- Quarterly growth planning: Look for weak points to improve on the customer journey map. Rely on quantitative data and talk to your users to get qualitative information. This will help in setting goals.
In order to have the greatest impact on all the resources that will go into the experimentation process, it is crucial to keep the focus on what you can leverage in a defined time period.
John suggests using the OKR framework to set goals.
Objectives and Key Results are used to set challenging yet achievable goals by teams or individuals. Objectives are simply concrete goals that should create inspiration.
Key results are measurable and verifiable metrics evaluate your progress towards the objective. It is advised to have 2–5 key results for each objective.
A Saas example:
Objective: Improve the free trial experience for our users
Key Result 1: Increase Net Promoter Score from X to Y
Key Result 2: Reduce the customer support inquiry per user from X to Y during the free trial
Key Result 3: Decrease Customer Effort Score from X to Y
In a startup, resources are scarce and one needs to get the most out of them with superb prioritization.
ICE Score = (Impact + Confidence + Effort) / 3
Impact: We can employ a scale of 1 to 5, 5 being the highest impact. It gives an idea of how much positive change can happen for a key metrics you want to improve. Ideally, we would be measuring impact with expected revenue from the experiment.
Confidence: This is more on how much you trust your hypothesis. You can gain more of an understanding of how to evaluate for confidence by looking at previous experiments as time goes.
Effort: How easily you can test your idea?
3. In Quarter Execution
Here is a 4 step process to follow once you set a strategy, goals, and prioritization for the highest impact.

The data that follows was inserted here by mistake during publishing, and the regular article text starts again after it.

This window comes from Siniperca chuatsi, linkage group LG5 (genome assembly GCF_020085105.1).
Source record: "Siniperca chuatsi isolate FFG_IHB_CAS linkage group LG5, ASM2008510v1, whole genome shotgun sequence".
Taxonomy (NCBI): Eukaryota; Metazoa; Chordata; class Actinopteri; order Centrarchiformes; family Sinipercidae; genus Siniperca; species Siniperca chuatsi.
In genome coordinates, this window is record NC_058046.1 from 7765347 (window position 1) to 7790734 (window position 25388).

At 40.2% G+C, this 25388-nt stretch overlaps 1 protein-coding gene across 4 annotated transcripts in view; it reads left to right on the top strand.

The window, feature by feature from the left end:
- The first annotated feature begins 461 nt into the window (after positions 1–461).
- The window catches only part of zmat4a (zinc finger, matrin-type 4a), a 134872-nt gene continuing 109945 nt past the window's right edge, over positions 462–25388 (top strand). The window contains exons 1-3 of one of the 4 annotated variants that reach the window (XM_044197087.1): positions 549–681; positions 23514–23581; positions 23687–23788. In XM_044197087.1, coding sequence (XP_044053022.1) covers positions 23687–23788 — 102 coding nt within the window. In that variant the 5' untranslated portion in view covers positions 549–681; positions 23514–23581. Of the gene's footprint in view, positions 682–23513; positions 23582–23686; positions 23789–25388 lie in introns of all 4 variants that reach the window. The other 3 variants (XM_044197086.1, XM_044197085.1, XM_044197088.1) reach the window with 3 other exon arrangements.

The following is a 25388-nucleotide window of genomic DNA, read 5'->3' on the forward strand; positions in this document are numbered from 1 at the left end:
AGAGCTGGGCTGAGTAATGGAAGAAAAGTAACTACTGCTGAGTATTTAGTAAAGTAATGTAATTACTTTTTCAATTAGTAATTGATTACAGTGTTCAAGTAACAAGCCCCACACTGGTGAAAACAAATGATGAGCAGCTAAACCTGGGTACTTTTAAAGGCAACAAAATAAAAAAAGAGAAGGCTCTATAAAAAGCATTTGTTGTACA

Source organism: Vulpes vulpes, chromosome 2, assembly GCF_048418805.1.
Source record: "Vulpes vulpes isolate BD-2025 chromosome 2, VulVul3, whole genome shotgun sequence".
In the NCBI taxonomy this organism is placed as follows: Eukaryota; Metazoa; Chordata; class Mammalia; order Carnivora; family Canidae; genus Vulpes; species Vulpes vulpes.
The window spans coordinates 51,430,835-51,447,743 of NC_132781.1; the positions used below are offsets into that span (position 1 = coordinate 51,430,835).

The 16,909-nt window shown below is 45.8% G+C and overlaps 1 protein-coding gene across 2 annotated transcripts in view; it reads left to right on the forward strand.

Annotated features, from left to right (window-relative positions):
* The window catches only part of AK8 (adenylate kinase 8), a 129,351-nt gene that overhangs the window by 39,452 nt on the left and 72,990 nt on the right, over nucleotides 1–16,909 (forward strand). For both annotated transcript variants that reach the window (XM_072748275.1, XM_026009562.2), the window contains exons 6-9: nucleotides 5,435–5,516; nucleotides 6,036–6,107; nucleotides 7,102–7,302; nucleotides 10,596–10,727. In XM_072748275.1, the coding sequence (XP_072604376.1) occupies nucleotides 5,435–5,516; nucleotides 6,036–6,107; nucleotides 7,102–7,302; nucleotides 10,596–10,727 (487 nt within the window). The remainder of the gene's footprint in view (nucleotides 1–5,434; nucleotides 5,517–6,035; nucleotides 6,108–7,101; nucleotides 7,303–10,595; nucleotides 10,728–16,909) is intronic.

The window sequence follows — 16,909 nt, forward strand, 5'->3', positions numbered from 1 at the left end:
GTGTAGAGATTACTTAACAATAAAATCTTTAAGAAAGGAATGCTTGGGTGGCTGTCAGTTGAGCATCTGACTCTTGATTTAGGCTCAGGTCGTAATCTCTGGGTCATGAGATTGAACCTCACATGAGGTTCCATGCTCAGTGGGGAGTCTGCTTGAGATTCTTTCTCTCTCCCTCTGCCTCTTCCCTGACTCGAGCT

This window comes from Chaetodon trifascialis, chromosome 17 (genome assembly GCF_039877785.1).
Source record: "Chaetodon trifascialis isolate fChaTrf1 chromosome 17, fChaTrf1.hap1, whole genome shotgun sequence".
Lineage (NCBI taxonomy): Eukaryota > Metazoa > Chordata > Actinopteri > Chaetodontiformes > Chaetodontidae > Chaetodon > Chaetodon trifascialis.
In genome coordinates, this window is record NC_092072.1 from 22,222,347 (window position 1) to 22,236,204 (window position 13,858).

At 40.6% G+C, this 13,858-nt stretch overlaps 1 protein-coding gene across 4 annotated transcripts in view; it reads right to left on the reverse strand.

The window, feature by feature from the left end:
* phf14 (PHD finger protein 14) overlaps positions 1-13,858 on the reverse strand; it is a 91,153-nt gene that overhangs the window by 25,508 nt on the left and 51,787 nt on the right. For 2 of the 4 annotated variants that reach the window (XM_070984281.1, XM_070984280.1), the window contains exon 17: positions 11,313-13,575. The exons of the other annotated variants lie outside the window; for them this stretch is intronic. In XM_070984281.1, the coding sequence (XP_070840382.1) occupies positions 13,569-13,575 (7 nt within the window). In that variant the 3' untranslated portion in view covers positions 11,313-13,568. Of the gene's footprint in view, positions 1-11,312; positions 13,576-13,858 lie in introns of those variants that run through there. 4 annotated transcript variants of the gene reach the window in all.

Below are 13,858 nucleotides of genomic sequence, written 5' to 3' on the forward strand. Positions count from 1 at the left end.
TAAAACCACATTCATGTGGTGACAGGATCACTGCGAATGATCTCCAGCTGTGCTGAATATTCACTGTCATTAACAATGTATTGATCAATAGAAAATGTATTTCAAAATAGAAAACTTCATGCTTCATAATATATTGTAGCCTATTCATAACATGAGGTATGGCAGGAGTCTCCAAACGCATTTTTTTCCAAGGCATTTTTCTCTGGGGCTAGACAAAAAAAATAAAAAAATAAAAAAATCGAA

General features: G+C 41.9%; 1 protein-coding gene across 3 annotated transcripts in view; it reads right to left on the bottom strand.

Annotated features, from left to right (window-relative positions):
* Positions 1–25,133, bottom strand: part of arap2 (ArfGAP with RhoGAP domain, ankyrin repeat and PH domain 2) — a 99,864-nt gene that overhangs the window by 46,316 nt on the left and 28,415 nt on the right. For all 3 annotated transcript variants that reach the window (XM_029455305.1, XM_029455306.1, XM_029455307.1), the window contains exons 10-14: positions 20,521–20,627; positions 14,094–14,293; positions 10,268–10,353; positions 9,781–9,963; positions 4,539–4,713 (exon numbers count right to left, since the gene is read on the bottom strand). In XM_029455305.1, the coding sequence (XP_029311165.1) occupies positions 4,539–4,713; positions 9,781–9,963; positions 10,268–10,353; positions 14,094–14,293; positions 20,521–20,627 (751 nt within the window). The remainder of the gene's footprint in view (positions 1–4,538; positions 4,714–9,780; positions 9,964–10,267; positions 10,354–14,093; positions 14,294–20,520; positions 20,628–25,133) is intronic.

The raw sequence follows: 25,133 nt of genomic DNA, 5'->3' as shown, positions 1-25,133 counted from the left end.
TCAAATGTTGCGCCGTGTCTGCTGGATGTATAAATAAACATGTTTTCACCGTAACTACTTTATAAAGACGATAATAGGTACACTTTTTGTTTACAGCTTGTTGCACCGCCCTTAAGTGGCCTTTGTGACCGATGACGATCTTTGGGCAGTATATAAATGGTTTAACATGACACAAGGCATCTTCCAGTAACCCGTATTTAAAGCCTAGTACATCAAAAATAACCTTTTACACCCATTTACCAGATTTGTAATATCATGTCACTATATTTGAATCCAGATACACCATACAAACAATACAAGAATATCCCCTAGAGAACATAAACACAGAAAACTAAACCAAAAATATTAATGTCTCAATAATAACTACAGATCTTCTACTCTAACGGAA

A) Design your experiment
B) Ship your experiment
C) Analyze the results
D) Automate and scale the process if it works. Move on to other experiments and remember what you've learned if it doesn’t.
In the second part of week 1, Paul Boag, the CX expert explains why we should do everything with the user in mind and how we can better understand them.
Traditional marketing requires big budgets, to make user research and implement. The results are difficult to track and post-launch optimization is little to none.
Advances in technology made it much more easier to optimize campaigns in the era of modern marketing. We’re able to collect huge amounts of data about a customers lifecycle from the moment they become aware of your brand. Thanks to newer methods of user research and the application of User Experience principles we can change the marketing project management and campaigns to modern standards.
We have to know the user to convince them to take an action. We have to know their goals, tasks, feelings, questions, objections, and more to send the right message at the right time given their customer lifecycle stage.
Customer Journey Mapping(although being familiar with them) and Top Task Analysis caught my attention the most in this chapter.
Customer Journey maps tell stories about users. It helps us understand the tasks, questions, touchpoints, emotions, and influences of our hero(the customer) among other things at different stages in their journey.
CJMs should be updated from time to time as they’re a dynamic representation of users’ situations unlike user personas which are static.
Top Task analysis is done to discover what questions we need to answer to make a user complete an action. What are dealbreakers? What are nice to knows?
The answers help us answer the main questions, shape the information architecture, write ad & landing page copies, create CTAs, and more.
First, you come up with all the questions you can think of. Second, you ask users via surveys to pick the 5 most important questions. Then you ask them to rank them in order. The results will help you with your messaging and what topics to cover primarily.